On the topic of my SQL Connections SQL Server presentation, one of the things I pointed out about recent SQL injection attacks is they aren't exclusively targeting data any longer. Sure, the hacks against MySQL.com did target data, but an attack occuring at the same time sought to embed redirect code to get users from a legitimate web site to one serving up malicious code.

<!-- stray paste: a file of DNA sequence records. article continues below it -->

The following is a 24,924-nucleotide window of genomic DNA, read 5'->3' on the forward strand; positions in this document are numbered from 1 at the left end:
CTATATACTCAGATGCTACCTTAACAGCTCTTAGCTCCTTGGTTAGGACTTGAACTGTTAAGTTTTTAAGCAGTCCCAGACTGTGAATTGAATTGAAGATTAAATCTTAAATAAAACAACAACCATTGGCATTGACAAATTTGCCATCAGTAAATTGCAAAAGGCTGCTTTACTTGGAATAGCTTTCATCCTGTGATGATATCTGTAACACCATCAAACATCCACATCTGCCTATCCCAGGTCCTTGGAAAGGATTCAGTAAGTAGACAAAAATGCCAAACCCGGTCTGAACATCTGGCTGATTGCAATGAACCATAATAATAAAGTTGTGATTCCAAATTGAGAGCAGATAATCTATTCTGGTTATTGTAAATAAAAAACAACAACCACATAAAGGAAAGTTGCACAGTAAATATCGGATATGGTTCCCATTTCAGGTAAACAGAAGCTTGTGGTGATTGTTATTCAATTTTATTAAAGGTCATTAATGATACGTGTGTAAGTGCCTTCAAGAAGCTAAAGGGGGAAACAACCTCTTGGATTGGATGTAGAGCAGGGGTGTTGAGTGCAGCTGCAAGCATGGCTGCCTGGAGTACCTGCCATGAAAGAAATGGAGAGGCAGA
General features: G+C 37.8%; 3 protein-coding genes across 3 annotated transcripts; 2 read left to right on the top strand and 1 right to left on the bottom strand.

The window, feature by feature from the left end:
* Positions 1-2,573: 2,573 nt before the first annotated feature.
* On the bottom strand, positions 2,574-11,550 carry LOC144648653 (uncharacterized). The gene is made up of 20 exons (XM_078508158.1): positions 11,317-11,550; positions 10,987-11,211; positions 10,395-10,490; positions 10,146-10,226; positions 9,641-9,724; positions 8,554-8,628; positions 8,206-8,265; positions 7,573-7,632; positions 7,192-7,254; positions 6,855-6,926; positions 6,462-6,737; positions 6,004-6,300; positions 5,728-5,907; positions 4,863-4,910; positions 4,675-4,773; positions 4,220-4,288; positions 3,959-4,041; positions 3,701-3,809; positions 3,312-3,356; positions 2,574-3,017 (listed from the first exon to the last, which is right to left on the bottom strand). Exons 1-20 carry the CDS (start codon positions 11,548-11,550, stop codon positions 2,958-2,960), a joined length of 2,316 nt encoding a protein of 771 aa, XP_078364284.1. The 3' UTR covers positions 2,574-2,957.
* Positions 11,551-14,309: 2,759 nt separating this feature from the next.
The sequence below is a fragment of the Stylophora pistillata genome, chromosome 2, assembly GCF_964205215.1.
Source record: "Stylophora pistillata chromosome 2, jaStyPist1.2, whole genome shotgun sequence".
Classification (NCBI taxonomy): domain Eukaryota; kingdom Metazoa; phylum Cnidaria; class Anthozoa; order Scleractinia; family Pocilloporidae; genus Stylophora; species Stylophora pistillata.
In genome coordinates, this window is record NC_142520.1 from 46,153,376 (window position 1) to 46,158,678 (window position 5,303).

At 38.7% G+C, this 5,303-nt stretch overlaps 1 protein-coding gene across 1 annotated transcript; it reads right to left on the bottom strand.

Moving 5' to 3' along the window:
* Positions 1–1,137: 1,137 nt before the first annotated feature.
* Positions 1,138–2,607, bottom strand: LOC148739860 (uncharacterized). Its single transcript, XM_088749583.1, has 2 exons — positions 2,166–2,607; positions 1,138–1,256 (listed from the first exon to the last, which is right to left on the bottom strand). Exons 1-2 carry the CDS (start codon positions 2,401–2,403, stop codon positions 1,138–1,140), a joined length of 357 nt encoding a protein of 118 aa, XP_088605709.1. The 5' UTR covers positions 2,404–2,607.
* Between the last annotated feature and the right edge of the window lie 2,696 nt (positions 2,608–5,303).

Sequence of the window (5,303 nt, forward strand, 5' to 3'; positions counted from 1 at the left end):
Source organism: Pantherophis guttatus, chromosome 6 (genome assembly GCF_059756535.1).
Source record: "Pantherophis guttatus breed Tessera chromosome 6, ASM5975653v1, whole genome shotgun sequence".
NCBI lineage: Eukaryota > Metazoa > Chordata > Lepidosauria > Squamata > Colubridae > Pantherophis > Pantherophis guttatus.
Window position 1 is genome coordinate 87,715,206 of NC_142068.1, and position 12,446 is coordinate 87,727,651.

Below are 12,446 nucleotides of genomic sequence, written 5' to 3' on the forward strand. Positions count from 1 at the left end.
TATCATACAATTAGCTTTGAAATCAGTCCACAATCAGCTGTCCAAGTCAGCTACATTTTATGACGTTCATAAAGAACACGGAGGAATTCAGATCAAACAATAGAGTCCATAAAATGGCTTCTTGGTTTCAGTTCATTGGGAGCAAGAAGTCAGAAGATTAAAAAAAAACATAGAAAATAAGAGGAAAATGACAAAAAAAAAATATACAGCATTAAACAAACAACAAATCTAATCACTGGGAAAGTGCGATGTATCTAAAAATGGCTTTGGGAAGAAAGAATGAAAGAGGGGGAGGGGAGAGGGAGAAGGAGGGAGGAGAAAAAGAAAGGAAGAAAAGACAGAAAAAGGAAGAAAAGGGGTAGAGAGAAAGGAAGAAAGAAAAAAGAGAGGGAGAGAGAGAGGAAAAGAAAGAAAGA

From a SQL Server perspective, this isn't very advanced code. We can trap for the text phrase "char(" in a trigger and effectively rollback the transaction. Other examples of these sorts of attacks have intentionally obfuscated the SQL injection code to where we didn't have such an easy time of it and couldn't write simple triggers to protect ourselves when the web application failed. And that's a key point that always needs saying: SQL injection is an application layer weakness, not a database one. The application is permitting bad input to come in and then passing it back to the database server. But in the event that you need to protect the web site and the time it will take to update the application code will take too long, simple exploits like this one can be prevented with a relatively easy to write trigger.